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Being a Jockey: More Than Just an Itch

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How much do people love their jobs? Do they love it enough to get pulverized by a 1,200 pound animal, be out of a job for possible years at a time, have multiple surgeries in that time, and then - of course - get back on another 1,200 pound animal and do it all over again?

"Being a jockey is one of those careers that you really, truly have to want to be (notice I say "be" and not "do"). In order to "just make a living" it consumes your life, so youd better love it. Youll see from many of the interviews, that most all of the guys that have ridden for years absolutely love what they do. How ever you come to the conclusion that being a jockey is something that strikes your fancy, be ready for a career that is very rewarding, very unpredictable, and extremely dangerous" (How to. . .Jockey 1).

When becoming a jockey one will have to take in consideration how to get there. Things youll have to consider are: size, getting experience, and of course, getting started. Size is a major factor in more than one way. It includes weight as well as height. One of the largest jockeys (Leith Innes) is 55" and weighs 54kg (119lbs.), while on the other hand, the smallest jockey (Mark Sweeney) is 5 and 48kgs (105lbs.). All horses have an assigned weight (each horse, due to its ability, has a pre-assigned weight they have to carry so in addition to the live weight (the jockey) some dead weight (lead weights) can be added), so most jockeys need to weigh 52kgs (115lbs.) or less.

The next thing needed is experience, and of course the only way to get that is to actually get on a horse and ride. All jocks (jockeys) have a different riding style, and most develop their own seat (the way they hover above the saddle). If one lives near a racing facility, one should try to obtain a job there grooming horses or hot walking (after a horse gets breezed, or ran at a race pace for a short distance, they are sweaty or warm as a human would be so a "hot walker" cools them off with warm water, puts a blanket on them, and then walks them around until they are cooled down) them. After youve gained sufficient experience with that, a trainer may have you start to breeze the horses or exercise them.

Getting started is the next step to becoming a jockey. A lot of jocks dropped out of school and most will say that they regret that. An apprenticeship can be acquired in a couple of ways. There is a National Equine Academy at Cambridge that may be attended, this is a good choice because a education may be obtained as well. Another way to obtain apprenticeship is by going to the track and working for a trainer. If the trainer likes how his horses are getting exercised, he may put one of his stablehands on the horse as a "bug boy," or apprentice.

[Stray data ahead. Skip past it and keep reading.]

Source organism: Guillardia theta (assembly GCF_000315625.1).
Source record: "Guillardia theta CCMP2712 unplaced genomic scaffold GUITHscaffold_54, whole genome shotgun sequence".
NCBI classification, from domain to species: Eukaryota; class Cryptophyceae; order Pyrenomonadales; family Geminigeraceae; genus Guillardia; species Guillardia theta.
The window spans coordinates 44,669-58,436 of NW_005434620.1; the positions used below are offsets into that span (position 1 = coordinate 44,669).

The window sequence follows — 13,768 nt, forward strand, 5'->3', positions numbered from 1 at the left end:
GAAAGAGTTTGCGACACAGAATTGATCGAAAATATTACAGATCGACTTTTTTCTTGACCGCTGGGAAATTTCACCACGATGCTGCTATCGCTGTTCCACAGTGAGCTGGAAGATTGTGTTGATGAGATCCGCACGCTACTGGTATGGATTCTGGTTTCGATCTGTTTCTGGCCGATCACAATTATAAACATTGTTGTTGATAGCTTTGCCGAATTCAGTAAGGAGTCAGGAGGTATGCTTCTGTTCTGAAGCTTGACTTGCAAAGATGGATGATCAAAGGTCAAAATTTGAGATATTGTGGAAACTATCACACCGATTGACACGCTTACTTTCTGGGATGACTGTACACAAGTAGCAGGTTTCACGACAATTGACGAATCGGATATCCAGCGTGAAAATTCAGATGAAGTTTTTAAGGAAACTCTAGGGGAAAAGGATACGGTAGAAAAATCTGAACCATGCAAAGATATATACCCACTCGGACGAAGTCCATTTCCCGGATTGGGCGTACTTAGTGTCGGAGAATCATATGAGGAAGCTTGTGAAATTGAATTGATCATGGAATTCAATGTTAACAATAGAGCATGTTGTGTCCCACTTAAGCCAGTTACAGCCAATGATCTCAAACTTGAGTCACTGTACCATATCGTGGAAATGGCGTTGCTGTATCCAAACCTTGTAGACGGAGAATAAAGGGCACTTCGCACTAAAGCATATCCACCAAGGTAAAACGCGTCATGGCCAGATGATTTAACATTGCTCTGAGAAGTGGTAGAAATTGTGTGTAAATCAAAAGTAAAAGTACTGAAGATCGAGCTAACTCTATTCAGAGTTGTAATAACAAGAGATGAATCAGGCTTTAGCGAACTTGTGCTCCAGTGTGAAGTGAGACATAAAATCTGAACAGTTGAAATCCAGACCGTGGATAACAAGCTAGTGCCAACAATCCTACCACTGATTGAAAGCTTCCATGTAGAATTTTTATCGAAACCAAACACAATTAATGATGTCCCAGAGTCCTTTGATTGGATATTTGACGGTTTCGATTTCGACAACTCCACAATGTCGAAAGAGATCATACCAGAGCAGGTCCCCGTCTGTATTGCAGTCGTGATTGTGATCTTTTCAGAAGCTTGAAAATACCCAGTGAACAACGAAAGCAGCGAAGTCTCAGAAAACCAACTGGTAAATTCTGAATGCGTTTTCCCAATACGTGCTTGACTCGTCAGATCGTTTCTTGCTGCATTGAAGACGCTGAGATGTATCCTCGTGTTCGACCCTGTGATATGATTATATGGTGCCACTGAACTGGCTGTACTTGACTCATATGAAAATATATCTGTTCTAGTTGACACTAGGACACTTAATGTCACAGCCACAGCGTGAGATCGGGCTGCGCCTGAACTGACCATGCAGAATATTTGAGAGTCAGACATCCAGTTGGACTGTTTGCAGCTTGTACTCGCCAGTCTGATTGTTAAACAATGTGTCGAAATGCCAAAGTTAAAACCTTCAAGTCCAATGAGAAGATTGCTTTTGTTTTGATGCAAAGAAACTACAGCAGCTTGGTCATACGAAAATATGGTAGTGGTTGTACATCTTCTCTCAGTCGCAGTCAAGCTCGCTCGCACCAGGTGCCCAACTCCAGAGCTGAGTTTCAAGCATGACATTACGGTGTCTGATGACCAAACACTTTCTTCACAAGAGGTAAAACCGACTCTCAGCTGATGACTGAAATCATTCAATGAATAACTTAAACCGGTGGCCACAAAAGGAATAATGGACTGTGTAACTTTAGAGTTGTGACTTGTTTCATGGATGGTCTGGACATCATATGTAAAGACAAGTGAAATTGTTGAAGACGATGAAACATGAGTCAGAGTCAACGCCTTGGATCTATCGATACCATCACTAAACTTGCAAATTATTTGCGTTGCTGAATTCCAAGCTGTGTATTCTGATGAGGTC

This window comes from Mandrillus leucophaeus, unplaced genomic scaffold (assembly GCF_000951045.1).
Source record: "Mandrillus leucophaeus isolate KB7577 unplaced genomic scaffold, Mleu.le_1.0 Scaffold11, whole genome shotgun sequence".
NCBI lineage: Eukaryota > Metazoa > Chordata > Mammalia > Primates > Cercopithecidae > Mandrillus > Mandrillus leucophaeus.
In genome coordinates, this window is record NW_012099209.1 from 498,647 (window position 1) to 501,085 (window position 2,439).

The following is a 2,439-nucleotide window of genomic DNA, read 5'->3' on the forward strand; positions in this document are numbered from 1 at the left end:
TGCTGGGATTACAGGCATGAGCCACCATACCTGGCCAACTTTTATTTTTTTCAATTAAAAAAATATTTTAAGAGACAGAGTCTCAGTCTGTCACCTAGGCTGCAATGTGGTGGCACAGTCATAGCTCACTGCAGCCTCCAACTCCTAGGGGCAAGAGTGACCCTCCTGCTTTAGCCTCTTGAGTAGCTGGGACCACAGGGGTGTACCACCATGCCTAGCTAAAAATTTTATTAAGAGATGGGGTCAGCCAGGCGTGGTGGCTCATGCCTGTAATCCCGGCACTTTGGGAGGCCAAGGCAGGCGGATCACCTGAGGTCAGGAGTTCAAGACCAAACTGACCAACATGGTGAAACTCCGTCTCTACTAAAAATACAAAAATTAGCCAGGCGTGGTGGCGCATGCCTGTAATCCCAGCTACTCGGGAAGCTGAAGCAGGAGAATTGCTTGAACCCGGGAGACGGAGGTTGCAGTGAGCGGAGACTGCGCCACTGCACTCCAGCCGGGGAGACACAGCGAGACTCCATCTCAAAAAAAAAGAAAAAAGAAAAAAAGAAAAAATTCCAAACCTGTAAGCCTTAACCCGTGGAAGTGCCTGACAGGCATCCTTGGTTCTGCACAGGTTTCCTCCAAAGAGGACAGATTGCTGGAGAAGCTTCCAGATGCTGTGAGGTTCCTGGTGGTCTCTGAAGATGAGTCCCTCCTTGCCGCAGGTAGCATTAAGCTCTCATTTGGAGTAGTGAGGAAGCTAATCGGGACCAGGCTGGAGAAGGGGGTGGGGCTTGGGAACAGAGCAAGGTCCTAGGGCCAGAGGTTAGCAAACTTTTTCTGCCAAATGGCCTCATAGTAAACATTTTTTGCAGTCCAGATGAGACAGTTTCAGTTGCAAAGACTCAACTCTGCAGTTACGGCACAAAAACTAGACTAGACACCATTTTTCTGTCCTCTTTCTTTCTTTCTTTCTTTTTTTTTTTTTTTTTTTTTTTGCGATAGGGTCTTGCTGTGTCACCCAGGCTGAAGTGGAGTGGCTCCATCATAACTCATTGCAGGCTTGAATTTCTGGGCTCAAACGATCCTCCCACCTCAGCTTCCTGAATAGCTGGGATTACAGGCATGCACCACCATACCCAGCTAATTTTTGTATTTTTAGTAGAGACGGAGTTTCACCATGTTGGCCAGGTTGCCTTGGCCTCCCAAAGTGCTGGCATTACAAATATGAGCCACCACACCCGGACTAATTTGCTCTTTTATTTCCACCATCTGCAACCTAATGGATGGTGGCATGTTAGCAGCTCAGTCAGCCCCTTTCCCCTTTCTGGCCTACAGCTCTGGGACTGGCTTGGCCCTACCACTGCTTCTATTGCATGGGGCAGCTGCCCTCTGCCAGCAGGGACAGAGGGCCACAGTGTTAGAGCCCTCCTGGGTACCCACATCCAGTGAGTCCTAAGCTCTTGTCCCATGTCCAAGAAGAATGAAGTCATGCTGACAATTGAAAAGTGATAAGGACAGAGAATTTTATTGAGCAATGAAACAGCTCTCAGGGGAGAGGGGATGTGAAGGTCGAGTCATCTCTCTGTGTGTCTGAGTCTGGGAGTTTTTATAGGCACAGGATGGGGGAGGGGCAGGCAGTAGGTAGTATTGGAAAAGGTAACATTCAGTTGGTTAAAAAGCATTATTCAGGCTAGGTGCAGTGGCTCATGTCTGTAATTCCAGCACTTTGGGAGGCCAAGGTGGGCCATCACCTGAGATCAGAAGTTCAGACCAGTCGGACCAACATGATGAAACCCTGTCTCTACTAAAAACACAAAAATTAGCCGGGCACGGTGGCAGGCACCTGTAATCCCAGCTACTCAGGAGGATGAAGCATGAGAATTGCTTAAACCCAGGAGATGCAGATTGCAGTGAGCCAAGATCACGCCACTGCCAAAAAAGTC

Now that becoming a jock has been covered, the difficulties and rewards must be covered. Everyone asks for good news first, so rewards will be covered first. Many jocks have broken the million dollar mark, one of the first to do this was a man by the name of Billie Shoemaker. The reason Billie is going to be mentioned is because to be able to race one must know of and how the great ones raced. In 1951, Shoemaker won $1,329,890 in total purses on his mounts. Each jockey receives about 10% of their winnings, so this year was very lucrative for Shoemaker. In 1986 he won $7,029,211 in total purses for the trainers. As of 1986, Shoemakers career earnings totaled $110,622,979 from riding 38,853 mounts and he won 22% of his mounts which is a surprising number as most riders rarely get into double digits (Shoemaker/Nagler 222, 253).

There are many difficulties to being a jock, namely weight. Most jocks have trouble maintaining weight for their races. A jock by the name of Simon Marshall knows

quite a bit about this.

"My body was that of a cripple. I had holes in both shin bonesin both shin bones, both femurs, I was living in a world of hurt. I was in a different world, my own world. Id been on diets since I was 14 years old. I was just fasting, wasting away, hammering myself in the sauna.

The thing was, I didnt let my body mature. It was 11 years of blood, sweat, and tears."

After the races, Marshall would go home and eat $30 worth of pastries just to throw them up again later so that he could make weight for his races the following Wednesday. Marshall however, was one of the lucky ones. He learned before it was too late. He went out and did things that hed pervasively never done.